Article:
Up until the American-British split (1600-1725), some major phonological changes in English included:

  • Initial cluster reductions, like of /?n, kn/ into /n/: making homophones of gnat and nat, and not and knot.
  • The meet-meat merger in most dialects: making the words "meat", "threat" and "great" have three different vowels, although all three words once rhymed.
  • The foot-strut split: so that "cut" and "put", and "pudding" and "budding" no longer rhyme; and "putt" and "put" are no longer homophones.
  • The lot-cloth split: the vowel in words like "cloth" and "off" is pronounced with the vowel in "thought", as opposed to the vowel used in "lot".

After the American-British split, further changes to English phonology included:

  • Non-rhotic (/?/-dropping) accents develop in the English of England, Australasia, and South Africa.
  • Happy-tensing: final lax [?] becomes tense [i] in words like happY. Absent from some dialects.
  • Yod-dropping: The elision of /j/ in certain consonant clusters, like those found in "chute", "rude", "blue", "chews", and "Zeus".
  • Wine-whine merger from the reduction of /hw/ to /w/ in all national standard varieties of English, except Scottish and Irish.
  • In North American and Australasian English, /t, d/ are flapped or voiced to [?] between vowels.
  • Cot-caught merger the merger of /?/ and /?/ to /?/ in many dialects of General American.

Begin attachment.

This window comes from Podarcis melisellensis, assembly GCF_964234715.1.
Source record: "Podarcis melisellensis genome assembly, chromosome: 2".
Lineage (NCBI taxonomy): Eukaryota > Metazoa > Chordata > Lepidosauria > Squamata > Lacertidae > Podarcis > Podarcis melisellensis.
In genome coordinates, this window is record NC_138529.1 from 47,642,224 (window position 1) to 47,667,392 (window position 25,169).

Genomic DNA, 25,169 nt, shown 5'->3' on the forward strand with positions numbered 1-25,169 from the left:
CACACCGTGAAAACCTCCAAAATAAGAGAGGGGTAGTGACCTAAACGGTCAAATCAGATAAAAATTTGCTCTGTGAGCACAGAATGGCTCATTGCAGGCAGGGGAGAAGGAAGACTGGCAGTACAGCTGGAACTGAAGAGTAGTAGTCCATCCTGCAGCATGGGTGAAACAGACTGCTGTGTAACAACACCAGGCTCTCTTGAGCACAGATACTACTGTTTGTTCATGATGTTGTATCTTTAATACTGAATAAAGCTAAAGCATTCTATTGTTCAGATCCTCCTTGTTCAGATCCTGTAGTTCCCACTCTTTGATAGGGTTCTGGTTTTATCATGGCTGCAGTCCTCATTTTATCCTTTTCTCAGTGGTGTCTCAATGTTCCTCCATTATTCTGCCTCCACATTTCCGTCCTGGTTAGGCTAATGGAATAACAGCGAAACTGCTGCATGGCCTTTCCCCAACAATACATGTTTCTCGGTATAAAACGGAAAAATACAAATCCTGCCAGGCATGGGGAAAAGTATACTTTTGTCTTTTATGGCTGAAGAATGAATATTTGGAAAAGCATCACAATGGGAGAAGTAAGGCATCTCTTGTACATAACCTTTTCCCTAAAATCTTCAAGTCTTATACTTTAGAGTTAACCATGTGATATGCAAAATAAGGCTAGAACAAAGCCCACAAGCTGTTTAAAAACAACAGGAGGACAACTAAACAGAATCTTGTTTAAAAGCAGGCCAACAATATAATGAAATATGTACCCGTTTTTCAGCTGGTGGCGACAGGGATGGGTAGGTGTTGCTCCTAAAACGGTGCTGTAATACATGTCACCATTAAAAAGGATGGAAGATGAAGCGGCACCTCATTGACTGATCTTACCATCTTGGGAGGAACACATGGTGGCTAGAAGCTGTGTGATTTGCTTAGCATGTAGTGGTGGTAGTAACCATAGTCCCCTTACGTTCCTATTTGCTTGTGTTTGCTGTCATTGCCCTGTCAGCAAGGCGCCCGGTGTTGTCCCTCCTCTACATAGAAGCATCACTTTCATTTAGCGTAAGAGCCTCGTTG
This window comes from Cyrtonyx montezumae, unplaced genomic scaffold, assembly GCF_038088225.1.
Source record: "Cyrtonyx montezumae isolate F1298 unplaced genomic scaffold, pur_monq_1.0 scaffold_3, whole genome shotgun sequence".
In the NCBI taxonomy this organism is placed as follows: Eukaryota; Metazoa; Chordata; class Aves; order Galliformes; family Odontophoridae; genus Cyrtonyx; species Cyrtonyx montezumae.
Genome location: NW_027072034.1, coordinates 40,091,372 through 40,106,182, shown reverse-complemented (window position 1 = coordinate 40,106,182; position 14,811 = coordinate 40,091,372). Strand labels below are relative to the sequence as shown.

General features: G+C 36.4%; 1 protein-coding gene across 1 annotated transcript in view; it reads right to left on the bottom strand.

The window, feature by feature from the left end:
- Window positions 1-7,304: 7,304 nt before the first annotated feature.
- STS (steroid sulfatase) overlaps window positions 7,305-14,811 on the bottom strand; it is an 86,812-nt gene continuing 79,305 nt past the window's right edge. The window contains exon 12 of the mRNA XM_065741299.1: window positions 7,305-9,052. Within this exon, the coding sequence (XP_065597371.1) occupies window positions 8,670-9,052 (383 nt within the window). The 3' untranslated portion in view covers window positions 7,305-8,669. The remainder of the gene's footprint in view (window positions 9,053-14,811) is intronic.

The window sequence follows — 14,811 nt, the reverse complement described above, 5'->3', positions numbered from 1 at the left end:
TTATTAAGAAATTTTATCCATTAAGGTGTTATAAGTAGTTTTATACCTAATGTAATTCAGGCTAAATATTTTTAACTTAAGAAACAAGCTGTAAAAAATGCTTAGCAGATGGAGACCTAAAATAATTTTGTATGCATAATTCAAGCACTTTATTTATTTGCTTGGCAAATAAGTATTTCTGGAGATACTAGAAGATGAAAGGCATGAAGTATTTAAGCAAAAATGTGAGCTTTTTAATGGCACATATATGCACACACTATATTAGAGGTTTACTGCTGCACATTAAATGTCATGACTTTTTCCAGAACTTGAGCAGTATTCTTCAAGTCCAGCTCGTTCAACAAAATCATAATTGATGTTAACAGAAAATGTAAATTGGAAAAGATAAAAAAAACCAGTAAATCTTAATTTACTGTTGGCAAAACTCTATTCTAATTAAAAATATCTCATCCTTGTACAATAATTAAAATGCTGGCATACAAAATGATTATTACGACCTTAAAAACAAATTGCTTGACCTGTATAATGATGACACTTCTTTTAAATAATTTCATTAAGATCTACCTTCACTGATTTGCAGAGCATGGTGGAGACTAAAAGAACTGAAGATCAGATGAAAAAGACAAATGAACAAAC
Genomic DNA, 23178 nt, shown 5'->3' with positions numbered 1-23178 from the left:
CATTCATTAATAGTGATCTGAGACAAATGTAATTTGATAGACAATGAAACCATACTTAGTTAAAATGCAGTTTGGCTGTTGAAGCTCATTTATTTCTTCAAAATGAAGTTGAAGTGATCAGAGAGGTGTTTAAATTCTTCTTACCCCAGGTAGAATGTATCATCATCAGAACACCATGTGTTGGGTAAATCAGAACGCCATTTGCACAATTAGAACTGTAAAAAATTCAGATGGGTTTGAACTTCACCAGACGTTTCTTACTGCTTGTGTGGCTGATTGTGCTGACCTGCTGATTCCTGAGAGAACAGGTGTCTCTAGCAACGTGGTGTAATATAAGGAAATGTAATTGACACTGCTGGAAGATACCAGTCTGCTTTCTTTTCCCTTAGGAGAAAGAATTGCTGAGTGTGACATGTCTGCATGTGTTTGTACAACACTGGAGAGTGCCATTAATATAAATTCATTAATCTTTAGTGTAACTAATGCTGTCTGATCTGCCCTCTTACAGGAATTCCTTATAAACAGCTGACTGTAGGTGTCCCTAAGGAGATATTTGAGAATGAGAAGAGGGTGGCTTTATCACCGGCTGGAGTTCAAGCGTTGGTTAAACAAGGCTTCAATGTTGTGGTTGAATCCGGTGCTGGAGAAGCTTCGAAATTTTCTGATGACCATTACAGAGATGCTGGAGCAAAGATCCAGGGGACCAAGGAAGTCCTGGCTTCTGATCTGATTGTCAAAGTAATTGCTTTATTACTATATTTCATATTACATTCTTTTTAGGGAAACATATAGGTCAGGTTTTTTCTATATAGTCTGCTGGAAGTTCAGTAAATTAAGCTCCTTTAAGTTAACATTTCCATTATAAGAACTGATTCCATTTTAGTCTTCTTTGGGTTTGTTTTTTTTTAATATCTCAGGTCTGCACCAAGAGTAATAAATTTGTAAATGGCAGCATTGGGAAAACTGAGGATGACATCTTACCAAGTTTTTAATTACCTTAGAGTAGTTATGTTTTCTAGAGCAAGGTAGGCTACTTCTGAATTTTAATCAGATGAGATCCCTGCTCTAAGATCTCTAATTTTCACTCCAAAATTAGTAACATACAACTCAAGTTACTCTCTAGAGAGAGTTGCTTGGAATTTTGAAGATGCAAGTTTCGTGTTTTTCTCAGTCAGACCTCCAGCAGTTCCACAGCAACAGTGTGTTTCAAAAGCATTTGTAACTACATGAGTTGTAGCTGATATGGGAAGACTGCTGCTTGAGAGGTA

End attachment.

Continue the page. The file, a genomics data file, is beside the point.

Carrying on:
Changes in alphabet and spelling were heavily influenced by the advent of printing and continental printing practices.

  • The letter thorn (þ), which began to be replaced by th as early as Middle English, finally fell into disuse. In Early Modern English printing thorn was represented with the Latin y, which appeared similar to thorn in blackletter typeface (y). The last vestige of the letter was in ligatures of thorn, ye (thee), yt (that), yu (thou), which were still seen occasionally in the King James Bible of 1611 and in Shakespeare's Folios.
  • The letters i and j, previously written as a single letter, began to be distinguished; likewise for u and v. This was a common development of the Latin alphabet during this period.

Consequently, Modern English came to use a purely Latin alphabet of 26 letters.

See also



  1. ^ Terttu Nevalainen: An Introduction to Early Modern English, Oxford University Press, 2006, p. 1
  2. ^ Sihler 2000, p. xvi.
  3. ^ Lewis, M. Paul; Simons, Gary F.; Fennig, Charles D., eds. (2016). "English". Ethnologue. SIL International. Retrieved 2016. Total users in all countries: 942,533,930 (as L1: 339,370,920; as L2: 603,163,010)
  4. ^ Algeo & pyles 2004, p. 222.
  5. ^ Nevalainen, Terttu (2006). An Introduction to Early Modern English. Edinburgh: Edinburgh University Press
  6. ^ Romaine 2006, p. 586.
  7. ^ Mufwene 2006, p. 614.
  8. ^ a b c d e f g h i j k l m n o Leech, Geoffrey; Hundt, Marianne; Mair, Christian; Smith, Nicholas (2009). Change in Contemporary English: A Grammatical Study. Cambridge University Press. pp. 18-19.


  • Algeo, John; Pyles, Thomas (2004). The Origins and Development of the English Language (5th ed.). Boston, MA: Wadsworth Cengage. ISBN 978-0-155-07055-4.
  • Sihler, Andrew L. (2000), Language History: An Introduction, Current Issues in Linguistic Theory, 191, John Benjamins, ISBN 978-9027236982

External links